How to Determine Your Foreign Employees’ IIT Liability in China: COVID-19 Travel Ban Series
Due to the pandemic spread of COVID-19, countries worldwide, including China, have implemented travel restriction policies that have prevented the return of foreign nationals to the workforce. China announced the Temporary Suspension of Entry to Foreign Nationals policy on March 27, which took effect the following day, from March 28, 2020.
This means that foreigners who hold the following visas are currently not allowed to enter China:
- Chinese visa;
- Residence permit;
- APEC business travel card; and/or
- Port visa.
As a result, there will be significant changes to the residence days for the tax year 2020 for many expats who work in China. Some expats who were previously working in China may now be stranded overseas and unable to come back to work in China at present. On the other hand, some expats who previously came to China for multiple short-term business trips may be looking to stay in China for a longer period, due to travel restrictions worldwide.
As you may know, expats’ China residence days is a key factor to calculating their PRC Individual Income Tax (IIT) liabilities and complete their IIT calculations and filings in compliance. From a tax perspective, it is important for the employer and expat employees to pay attention to the impact of the travel restriction policy on the IIT assessment.
The change of tax residency status for non-China domiciled individuals
An individual is regarded as being domiciled in China if he/ she habitually resides in China due to household registration, family, or economic interests. Expats working in China usually fall into the category of non-China domiciled individuals.
According to the Amended PRC IIT law and regulations effective from January 1, 2019, if a non-China domiciled individual stays in China for 183 days or more in tax year, he/ she will be regarded as a China tax resident for the tax year.
On the other hand, if a non-China domiciled individual stays in China for less than 183 days in a tax year, he/ she will be regarded as non-China tax resident for the tax year. Please note that only a day with 24 hours inside China would be taken into account for calculating their China residence days.
Due to the travel restriction policy, expats who previously planned to stay in China for 183 days or more for the year 2020 – but are now stuck overseas – may change from China tax residents to non-China tax residents for the year 2020. Similarly, those expats who planned to stay in China for less than 183 days – but are now forced to stay in China for a longer period – may change from non-China tax resident status to being considered as China tax residents for the year 2020.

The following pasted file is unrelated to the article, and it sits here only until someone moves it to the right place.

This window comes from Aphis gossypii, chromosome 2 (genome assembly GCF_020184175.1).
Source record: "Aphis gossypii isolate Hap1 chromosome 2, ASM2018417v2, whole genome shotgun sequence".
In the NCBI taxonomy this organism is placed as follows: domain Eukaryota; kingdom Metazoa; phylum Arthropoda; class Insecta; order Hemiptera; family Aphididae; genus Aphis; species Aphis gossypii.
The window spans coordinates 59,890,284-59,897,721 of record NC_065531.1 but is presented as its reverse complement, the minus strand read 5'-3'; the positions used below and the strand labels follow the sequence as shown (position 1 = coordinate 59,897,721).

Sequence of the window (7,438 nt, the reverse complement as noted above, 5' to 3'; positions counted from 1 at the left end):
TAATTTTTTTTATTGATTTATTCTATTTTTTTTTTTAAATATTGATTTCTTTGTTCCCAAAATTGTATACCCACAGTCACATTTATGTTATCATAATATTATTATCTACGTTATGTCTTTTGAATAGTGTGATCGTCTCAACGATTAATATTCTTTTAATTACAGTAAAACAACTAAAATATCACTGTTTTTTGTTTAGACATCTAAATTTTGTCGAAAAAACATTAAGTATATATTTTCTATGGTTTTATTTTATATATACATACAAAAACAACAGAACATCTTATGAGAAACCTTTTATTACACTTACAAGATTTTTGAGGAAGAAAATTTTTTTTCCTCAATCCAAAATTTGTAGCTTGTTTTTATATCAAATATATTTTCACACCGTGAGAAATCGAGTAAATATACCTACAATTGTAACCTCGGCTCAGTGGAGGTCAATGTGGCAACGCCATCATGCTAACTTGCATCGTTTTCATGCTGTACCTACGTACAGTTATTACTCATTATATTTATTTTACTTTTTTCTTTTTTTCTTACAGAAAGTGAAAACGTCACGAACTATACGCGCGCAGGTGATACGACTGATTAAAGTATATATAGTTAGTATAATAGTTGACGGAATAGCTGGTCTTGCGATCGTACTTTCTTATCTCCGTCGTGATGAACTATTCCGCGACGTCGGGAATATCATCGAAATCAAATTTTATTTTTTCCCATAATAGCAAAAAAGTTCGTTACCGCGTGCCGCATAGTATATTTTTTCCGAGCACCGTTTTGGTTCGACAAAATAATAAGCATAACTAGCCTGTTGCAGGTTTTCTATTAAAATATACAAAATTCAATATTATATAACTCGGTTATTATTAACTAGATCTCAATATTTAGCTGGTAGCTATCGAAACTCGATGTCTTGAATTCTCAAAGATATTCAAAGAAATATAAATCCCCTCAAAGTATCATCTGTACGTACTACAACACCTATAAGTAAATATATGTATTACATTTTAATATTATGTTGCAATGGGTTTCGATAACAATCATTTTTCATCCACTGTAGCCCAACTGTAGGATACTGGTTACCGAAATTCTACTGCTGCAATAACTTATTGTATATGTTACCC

Tax calculation and filing requirements for the change of tax residency status
Given the PRC IIT reform effective since January 2019, one of the complications in terms of calculating and filing IIT for expats is to do with the assessment of their tax residency status, which now needs to be reviewed on a yearly basis. What’s more is that expats must pre-assess their China residence days at the very beginning of the tax year. This is because the IIT calculation and filing methods are different between tax residents and non-tax residents under the Amended PRC IIT law and regulations.
Due to the COVID-19 pandemic, what was pre-assessed at the beginning of year 2020 may be quite different as 2020 unfolds.
According to the Announcement 35  published by the Ministry of Finance (MoF) and the State Taxation Administration of the People’s Republic of China (STA), if a non-China domiciled taxpayer who previously assessed as a non-China tax resident extends his/ her China residence period and finally becomes a China tax resident for the tax year, he/ she would be required to complete an Annual Tax Reconciliation (ATR) filing when the tax year ends (that is, March 1 to June 30 of the following year).
However, if he/ she leaves China during the tax year and is unlikely to come back to work in China in that tax year, the ATR filing could be completed before he/ she leaves. In addition, his/ her IIT should be recalculated under the tax resident calculation method for the ATR.
In the opposite case, if a non-China domiciled taxpayer who previously assessed as China tax resident shortens his/ her China residence period and finally becomes a non-China tax resident, he/ she should revise his/ her monthly IIT calculations under the non-tax resident calculation method. The revised monthly IIT filing for the tax year is correspondingly required to be completed before January 15 of the following year.
Potential changes to your expat employee’s PRC IIT liability
According to the Amended PRC IIT law and regulations, expats, subject to certain conditions, are usually taxed in China for their China-sourced salary only.
Generally speaking, expats’ work arrangement, salary cost releasing and bearing method, expats’ China residence days, and the benefit of Double Tax Treaty between their home country and China – could all impact the expats’ PRC IIT liability. Now, due to the travel restriction policy, expats’ China presence days for this tax year may change significantly and therefore bring possible changes to their PRC IIT liability.
If you are interested in analyzing your/ your expats’ PRC IIT liability or seeking possible arrangement that might impact your/ their PRC IIT liability, please feel free to contact us at email@example.com. DSA is more than happy to provide tax briefing or tax advisory services to you.
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China Briefing is written and produced by Dezan Shira & Associates. The practice assists foreign investors into China and has done so since 1992 through offices in Beijing, Tianjin, Dalian, Qingdao, Shanghai, Hangzhou, Ningbo, Suzhou, Guangzhou, Dongguan, Zhongshan, Shenzhen, and Hong Kong.
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